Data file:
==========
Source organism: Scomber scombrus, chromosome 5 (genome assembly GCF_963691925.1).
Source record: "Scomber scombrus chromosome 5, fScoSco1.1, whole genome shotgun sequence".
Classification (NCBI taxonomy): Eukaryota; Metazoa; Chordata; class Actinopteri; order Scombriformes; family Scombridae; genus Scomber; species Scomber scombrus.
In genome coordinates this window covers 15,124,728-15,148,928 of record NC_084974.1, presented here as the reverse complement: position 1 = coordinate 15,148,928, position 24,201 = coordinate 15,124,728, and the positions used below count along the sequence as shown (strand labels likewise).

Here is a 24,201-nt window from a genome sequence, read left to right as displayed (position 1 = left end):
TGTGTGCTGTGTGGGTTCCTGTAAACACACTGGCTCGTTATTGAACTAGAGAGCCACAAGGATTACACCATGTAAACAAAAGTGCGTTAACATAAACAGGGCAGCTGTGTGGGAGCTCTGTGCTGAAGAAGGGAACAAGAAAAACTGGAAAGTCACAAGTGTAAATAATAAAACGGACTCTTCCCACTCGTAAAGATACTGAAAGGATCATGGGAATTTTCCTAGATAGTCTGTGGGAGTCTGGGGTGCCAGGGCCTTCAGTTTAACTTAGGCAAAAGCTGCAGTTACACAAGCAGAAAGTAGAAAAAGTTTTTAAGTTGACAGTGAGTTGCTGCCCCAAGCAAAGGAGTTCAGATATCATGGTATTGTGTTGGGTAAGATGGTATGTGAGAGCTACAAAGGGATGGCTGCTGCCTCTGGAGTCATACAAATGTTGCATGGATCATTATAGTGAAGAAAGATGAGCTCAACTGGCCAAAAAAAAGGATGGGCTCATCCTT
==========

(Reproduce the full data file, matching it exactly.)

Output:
Source organism: Scomber scombrus, chromosome 5 (genome assembly GCF_963691925.1).
Source record: "Scomber scombrus chromosome 5, fScoSco1.1, whole genome shotgun sequence".
Classification (NCBI taxonomy): Eukaryota; Metazoa; Chordata; class Actinopteri; order Scombriformes; family Scombridae; genus Scomber; species Scomber scombrus.
In genome coordinates this window covers 15,124,728-15,148,928 of record NC_084974.1, presented here as the reverse complement: position 1 = coordinate 15,148,928, position 24,201 = coordinate 15,124,728, and the positions used below count along the sequence as shown (strand labels likewise).

Here is a 24,201-nt window from a genome sequence, read left to right as displayed (position 1 = left end):
TGTGTGCTGTGTGGGTTCCTGTAAACACACTGGCTCGTTATTGAACTAGAGAGCCACAAGGATTACACCATGTAAACAAAAGTGCGTTAACATAAACAGGGCAGCTGTGTGGGAGCTCTGTGCTGAAGAAGGGAACAAGAAAAACTGGAAAGTCACAAGTGTAAATAATAAAACGGACTCTTCCCACTCGTAAAGATACTGAAAGGATCATGGGAATTTTCCTAGATAGTCTGTGGGAGTCTGGGGTGCCAGGGCCTTCAGTTTAACTTAGGCAAAAGCTGCAGTTACACAAGCAGAAAGTAGAAAAAGTTTTTAAGTTGACAGTGAGTTGCTGCCCCAAGCAAAGGAGTTCAGATATCATGGTATTGTGTTGGGTAAGATGGTATGTGAGAGCTACAAAGGGATGGCTGCTGCCTCTGGAGTCATACAAATGTTGCATGGATCATTATAGTGAAGAAAGATGAGCTCAACTGGCCAAAAAAAAGGATGGGCTCATCCTT